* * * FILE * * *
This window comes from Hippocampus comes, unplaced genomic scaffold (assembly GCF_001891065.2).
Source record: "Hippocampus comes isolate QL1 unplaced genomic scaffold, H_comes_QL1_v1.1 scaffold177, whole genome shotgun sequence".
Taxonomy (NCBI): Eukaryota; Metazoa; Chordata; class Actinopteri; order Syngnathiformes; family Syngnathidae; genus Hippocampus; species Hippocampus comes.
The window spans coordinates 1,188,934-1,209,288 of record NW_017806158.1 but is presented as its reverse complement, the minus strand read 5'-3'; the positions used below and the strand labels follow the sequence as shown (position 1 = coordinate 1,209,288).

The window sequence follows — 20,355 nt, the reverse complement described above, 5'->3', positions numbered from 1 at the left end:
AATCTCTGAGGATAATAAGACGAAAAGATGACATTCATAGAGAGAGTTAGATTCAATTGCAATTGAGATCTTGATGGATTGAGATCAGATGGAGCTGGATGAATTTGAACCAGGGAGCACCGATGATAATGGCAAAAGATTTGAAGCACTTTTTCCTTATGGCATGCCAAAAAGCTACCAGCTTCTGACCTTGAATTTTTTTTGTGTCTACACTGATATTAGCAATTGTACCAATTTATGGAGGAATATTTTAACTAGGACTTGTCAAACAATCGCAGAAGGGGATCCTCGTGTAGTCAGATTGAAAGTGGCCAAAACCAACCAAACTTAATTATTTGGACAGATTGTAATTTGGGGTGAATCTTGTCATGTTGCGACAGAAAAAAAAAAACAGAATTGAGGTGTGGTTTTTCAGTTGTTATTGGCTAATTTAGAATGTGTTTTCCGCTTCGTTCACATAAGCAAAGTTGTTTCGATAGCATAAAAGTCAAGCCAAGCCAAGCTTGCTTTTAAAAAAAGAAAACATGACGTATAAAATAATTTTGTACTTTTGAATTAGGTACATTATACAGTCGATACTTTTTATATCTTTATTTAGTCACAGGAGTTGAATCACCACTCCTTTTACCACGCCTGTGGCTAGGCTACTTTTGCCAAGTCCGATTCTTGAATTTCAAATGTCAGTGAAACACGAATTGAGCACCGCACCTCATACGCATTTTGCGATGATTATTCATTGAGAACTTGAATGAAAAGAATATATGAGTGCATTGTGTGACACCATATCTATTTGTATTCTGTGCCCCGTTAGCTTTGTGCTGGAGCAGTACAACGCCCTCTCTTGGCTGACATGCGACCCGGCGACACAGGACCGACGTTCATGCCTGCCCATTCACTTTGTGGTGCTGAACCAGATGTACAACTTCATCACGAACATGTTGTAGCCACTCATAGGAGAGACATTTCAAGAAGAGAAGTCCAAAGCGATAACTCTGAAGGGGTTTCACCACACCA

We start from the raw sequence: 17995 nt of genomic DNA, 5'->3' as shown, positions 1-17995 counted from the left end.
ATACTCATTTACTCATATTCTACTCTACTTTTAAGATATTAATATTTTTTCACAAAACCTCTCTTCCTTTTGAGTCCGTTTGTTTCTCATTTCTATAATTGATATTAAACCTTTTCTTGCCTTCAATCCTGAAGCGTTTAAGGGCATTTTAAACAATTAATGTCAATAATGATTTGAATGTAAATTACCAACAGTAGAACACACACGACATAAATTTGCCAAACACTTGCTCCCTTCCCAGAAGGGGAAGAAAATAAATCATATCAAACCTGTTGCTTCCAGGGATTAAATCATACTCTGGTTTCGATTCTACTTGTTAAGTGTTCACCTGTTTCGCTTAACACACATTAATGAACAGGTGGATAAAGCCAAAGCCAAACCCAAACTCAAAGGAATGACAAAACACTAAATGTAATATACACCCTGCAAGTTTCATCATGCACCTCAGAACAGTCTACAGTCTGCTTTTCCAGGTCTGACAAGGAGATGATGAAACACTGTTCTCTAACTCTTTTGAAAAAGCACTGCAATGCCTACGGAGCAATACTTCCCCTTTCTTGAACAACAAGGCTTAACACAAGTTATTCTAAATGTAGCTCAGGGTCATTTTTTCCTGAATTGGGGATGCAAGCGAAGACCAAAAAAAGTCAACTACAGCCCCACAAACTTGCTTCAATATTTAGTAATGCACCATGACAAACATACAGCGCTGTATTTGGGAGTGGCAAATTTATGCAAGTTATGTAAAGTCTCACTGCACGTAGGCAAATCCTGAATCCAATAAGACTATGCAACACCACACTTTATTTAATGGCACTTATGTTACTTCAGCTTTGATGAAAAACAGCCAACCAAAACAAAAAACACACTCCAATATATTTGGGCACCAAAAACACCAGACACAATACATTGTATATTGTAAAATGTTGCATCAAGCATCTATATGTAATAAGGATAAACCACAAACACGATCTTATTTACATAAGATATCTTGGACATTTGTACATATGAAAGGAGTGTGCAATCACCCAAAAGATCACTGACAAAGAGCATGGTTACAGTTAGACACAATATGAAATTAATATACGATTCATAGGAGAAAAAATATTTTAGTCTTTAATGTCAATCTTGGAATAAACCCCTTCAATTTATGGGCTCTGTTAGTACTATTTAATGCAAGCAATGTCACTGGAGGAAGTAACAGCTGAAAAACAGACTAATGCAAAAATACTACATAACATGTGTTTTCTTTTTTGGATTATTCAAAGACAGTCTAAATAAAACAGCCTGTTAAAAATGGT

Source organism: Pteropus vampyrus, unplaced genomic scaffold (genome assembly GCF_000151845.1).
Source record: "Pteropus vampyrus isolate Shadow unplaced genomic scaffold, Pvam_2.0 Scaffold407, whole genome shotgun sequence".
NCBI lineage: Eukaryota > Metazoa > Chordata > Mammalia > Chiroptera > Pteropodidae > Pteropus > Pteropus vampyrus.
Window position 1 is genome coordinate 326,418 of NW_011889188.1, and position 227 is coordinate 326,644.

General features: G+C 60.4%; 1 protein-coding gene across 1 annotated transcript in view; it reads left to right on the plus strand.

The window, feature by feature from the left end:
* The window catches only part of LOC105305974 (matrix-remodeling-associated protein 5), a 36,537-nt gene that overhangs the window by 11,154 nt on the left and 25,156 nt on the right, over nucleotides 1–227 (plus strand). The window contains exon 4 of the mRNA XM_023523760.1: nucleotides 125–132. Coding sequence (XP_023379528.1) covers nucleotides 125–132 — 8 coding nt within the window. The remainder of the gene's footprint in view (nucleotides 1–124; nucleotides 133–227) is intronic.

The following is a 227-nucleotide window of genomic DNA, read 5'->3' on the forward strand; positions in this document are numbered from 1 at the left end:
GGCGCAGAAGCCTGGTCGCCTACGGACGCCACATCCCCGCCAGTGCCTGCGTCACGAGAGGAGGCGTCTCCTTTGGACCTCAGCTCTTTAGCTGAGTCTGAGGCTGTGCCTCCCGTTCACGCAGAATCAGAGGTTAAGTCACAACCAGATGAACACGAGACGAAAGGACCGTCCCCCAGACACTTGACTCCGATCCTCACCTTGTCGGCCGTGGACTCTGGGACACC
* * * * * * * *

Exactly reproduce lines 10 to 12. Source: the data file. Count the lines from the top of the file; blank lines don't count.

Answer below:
Source record: "Pteropus vampyrus isolate Shadow unplaced genomic scaffold, Pvam_2.0 Scaffold407, whole genome shotgun sequence".
NCBI lineage: Eukaryota > Metazoa > Chordata > Mammalia > Chiroptera > Pteropodidae > Pteropus > Pteropus vampyrus.
Window position 1 is genome coordinate 326,418 of NW_011889188.1, and position 227 is coordinate 326,644.